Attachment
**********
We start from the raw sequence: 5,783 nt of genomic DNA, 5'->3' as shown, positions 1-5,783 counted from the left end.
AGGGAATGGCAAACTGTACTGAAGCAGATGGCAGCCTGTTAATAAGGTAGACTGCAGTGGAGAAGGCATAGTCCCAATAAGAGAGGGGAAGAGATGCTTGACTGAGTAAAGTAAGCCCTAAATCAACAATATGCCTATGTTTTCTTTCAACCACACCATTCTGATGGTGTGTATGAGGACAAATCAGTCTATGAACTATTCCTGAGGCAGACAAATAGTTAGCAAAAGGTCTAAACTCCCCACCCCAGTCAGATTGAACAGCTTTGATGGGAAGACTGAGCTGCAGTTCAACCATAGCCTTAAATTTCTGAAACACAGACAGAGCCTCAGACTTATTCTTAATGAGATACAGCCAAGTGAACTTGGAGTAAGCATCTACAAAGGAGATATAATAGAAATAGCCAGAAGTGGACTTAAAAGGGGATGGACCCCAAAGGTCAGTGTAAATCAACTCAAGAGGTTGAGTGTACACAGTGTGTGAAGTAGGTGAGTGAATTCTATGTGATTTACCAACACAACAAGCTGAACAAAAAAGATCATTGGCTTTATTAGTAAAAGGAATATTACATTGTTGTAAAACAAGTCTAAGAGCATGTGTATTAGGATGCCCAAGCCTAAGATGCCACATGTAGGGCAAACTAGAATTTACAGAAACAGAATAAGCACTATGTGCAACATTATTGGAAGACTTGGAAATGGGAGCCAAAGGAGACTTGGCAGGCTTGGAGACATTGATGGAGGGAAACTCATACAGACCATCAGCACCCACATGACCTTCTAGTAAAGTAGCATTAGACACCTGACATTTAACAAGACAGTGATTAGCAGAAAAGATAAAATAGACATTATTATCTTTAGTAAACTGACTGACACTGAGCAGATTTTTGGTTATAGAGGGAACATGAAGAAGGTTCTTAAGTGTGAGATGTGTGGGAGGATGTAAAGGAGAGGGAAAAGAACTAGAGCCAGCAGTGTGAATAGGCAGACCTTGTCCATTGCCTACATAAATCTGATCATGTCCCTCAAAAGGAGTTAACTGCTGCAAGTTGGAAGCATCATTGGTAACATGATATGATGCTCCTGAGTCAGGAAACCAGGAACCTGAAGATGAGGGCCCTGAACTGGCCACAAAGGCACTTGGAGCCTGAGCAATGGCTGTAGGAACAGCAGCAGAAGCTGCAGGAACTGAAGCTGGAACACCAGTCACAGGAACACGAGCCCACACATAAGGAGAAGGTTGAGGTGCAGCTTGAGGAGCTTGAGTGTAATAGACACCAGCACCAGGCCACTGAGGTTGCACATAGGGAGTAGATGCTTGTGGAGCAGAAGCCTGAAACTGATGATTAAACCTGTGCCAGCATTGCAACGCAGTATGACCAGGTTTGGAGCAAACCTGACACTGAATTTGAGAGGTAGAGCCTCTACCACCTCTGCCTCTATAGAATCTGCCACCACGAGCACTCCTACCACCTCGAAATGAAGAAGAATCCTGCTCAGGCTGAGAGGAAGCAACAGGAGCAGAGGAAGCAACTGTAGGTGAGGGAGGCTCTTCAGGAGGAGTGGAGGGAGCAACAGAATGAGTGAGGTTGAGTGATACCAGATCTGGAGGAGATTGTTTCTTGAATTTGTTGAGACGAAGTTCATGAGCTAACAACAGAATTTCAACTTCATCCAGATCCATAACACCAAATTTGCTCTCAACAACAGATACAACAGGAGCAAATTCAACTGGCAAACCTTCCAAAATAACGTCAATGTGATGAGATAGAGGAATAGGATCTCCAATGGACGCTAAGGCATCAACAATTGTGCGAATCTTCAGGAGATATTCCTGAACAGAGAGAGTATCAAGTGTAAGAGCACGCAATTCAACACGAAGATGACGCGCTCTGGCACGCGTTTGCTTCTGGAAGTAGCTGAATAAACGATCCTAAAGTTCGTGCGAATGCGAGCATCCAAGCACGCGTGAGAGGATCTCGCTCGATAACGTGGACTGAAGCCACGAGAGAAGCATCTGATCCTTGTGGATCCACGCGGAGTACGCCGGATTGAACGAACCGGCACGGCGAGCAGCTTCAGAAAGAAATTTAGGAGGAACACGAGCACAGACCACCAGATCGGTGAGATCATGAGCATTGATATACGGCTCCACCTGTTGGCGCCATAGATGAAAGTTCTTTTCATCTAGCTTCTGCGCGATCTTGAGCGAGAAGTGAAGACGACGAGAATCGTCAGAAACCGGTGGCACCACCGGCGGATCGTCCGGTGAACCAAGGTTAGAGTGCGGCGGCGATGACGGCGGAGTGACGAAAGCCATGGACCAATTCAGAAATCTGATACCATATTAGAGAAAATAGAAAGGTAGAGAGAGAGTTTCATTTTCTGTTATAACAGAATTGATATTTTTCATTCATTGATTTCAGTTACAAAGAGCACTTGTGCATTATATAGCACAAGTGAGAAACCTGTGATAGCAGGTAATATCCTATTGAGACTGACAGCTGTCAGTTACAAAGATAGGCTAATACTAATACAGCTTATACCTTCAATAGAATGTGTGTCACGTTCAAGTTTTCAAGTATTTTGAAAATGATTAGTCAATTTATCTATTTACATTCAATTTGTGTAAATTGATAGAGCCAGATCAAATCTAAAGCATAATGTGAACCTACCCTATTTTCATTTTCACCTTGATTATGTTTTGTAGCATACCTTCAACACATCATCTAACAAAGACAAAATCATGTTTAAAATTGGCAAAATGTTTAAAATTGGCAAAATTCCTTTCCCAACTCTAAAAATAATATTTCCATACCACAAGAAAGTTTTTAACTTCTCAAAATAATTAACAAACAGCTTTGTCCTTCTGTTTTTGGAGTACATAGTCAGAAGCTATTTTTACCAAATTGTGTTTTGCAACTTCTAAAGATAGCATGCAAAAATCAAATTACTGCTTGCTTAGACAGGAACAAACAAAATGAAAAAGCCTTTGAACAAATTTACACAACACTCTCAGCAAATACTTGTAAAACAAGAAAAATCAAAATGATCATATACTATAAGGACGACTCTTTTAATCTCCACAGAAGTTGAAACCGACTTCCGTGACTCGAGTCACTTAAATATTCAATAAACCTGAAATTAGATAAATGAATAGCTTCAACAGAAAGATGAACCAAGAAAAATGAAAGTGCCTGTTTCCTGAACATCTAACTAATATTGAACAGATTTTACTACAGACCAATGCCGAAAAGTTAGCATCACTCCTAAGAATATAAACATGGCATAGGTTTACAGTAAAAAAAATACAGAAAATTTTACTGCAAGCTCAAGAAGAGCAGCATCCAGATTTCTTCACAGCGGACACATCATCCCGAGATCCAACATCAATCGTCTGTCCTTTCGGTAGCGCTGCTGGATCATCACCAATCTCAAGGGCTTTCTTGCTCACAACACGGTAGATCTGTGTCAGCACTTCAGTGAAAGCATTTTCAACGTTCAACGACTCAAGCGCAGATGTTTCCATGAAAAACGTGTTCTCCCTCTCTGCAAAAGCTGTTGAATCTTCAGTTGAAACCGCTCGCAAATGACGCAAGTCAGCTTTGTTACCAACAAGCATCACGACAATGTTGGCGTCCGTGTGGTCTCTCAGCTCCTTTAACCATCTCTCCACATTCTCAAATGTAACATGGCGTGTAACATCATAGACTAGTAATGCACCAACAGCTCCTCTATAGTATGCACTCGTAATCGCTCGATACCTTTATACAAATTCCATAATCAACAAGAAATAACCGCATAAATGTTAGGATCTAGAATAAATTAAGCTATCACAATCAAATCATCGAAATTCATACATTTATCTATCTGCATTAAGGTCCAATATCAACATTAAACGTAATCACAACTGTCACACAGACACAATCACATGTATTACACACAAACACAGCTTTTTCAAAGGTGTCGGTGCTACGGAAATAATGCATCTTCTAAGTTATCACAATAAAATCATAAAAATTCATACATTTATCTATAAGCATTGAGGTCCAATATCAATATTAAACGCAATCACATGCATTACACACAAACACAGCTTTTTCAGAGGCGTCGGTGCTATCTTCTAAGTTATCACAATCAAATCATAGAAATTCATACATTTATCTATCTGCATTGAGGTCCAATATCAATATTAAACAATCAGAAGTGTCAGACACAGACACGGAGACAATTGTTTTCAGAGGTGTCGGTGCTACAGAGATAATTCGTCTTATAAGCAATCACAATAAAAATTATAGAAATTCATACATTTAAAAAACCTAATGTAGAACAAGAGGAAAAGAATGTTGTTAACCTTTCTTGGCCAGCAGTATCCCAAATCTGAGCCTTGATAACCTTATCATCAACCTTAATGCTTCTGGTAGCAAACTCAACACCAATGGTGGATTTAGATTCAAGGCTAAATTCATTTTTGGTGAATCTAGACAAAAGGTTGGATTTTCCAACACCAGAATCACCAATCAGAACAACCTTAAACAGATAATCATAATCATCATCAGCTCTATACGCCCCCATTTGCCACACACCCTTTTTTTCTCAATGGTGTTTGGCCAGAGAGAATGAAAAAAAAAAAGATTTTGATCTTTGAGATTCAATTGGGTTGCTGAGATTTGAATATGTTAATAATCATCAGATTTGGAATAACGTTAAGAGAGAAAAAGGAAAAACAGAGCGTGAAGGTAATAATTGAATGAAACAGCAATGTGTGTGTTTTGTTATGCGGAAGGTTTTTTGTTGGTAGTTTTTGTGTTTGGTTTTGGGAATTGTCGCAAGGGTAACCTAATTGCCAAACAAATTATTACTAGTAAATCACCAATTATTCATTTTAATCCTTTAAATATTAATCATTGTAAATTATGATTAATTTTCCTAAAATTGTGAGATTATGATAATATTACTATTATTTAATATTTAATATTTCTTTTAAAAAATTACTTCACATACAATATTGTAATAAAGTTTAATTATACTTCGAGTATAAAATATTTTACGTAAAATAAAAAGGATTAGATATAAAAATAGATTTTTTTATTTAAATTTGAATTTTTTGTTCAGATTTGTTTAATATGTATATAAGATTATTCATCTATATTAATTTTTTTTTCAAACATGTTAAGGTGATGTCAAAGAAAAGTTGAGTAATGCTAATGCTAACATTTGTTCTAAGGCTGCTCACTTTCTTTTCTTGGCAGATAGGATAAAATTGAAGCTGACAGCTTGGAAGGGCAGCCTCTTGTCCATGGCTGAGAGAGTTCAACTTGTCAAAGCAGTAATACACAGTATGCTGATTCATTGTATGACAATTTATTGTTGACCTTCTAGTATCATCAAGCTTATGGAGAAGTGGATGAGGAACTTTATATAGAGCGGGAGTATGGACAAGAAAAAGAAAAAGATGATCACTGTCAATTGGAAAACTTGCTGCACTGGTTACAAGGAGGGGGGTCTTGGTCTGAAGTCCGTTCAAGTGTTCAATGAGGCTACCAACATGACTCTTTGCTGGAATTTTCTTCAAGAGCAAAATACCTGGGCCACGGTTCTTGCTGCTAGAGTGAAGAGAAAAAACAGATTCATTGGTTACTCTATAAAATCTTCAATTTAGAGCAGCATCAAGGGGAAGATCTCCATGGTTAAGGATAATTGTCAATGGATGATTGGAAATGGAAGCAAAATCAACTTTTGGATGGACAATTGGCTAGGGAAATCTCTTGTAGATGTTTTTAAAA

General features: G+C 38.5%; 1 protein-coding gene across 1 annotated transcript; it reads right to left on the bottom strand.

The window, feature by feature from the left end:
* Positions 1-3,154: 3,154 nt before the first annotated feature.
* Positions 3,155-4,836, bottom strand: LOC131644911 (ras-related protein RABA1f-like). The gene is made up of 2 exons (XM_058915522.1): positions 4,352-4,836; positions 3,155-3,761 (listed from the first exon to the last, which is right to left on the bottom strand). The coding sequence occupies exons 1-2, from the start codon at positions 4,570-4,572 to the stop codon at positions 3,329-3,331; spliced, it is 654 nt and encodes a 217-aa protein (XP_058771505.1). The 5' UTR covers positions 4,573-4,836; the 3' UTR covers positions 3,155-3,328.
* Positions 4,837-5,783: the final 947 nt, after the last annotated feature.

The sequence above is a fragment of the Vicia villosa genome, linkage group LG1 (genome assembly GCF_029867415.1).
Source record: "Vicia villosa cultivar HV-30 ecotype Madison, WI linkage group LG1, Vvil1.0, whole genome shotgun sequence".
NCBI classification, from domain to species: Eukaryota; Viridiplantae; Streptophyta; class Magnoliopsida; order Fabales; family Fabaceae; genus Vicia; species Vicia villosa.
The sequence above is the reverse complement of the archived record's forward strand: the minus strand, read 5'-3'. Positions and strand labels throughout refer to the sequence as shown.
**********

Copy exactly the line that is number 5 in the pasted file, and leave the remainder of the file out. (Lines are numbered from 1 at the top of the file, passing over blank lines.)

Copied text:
* Positions 1-3,154: 3,154 nt before the first annotated feature.